GANGNEUNG, South Korea (Reuters) – Two U.S. goaltenders are free to take to the ice on Tuesday with photographs of the Statue of Liberty on their helmets after a misunderstanding about whether or not they violated an Olympic ban on political symbols.
USA Hockey and the International Olympic Committee mentioned the helmets worn by Nicole Hensley and Alex Rigsby don’t require alterations.
“Masks are approved,” USA Hockey spokeswoman Andrea Mazzarelli mentioned in an electronic mail. “No modifications needed.”
An IOC spokesman mentioned: “It seems to have been a misunderstanding, we have not asked for the symbol to be removed.”
It was not clear whether or not both Hensley or Rigsby will play in Tuesday’s preliminary spherical recreation between the U.S. and the Olympic Athletes from Russia. U.S. head coach Robb Stauber has not but named his beginning netminder.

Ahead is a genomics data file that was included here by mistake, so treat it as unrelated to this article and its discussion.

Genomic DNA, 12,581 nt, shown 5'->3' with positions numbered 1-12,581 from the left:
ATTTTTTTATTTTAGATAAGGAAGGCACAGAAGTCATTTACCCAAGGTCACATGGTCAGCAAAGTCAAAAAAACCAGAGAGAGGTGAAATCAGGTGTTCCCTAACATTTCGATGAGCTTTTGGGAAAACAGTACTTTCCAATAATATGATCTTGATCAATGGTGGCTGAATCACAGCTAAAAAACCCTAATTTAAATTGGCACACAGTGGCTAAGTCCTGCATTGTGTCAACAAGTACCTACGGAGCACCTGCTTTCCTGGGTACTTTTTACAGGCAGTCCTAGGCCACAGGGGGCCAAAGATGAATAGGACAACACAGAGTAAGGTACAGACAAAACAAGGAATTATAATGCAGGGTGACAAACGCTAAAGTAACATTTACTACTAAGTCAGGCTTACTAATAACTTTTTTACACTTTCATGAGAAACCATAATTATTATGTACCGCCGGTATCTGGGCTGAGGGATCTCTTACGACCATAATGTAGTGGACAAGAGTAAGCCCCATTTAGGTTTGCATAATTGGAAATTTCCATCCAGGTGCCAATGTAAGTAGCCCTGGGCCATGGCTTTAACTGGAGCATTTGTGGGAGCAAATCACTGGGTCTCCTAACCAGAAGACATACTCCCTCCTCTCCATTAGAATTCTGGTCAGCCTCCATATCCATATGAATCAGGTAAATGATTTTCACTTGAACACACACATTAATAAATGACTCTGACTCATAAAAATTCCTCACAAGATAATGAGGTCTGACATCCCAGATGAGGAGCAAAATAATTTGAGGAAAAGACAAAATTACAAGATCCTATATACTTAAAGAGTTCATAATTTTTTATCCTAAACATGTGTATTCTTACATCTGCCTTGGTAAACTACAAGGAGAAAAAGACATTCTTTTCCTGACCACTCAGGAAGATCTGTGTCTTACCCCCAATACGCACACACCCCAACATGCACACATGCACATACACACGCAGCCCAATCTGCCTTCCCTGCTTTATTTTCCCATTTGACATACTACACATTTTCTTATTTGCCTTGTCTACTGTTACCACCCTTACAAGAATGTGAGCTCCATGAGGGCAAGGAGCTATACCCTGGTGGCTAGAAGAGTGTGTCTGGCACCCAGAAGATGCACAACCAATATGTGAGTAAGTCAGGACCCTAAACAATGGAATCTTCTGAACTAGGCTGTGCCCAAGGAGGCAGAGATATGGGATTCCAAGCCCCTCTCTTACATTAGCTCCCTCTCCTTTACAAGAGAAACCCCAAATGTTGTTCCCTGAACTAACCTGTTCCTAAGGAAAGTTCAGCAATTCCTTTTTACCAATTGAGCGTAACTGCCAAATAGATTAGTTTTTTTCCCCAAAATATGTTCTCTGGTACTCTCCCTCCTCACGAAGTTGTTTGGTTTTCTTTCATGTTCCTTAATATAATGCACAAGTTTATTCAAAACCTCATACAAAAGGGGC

Maddie Rooney began Sunday’s opener towards Finland, which the U.S. received Three-1.
IOC guidelines state that “no form of publicity or propaganda, commercial or otherwise, may appear on persons, on sportswear, accessories or, more generally, on any article of clothing or equipment whatsoever worn or used by the athletes or other participants in the Olympic Games”.
It is just not the primary time a query has been raised about symbols on a U.S. goaltender’s masks. At the 2010 Vancouver Games American males’s goalie Ryan Miller was required to cowl up the phrases “Miller Time” on his masks.
The phrase “It’s Miller Time” is a trademark of MillerCoors, a unit of Molson Coors Brewing Co, and has lengthy been used to advertise the Miller High Life and Miller Lite beer manufacturers.
Additional reporting by Karolos Grohman, modifying by Ed Osmond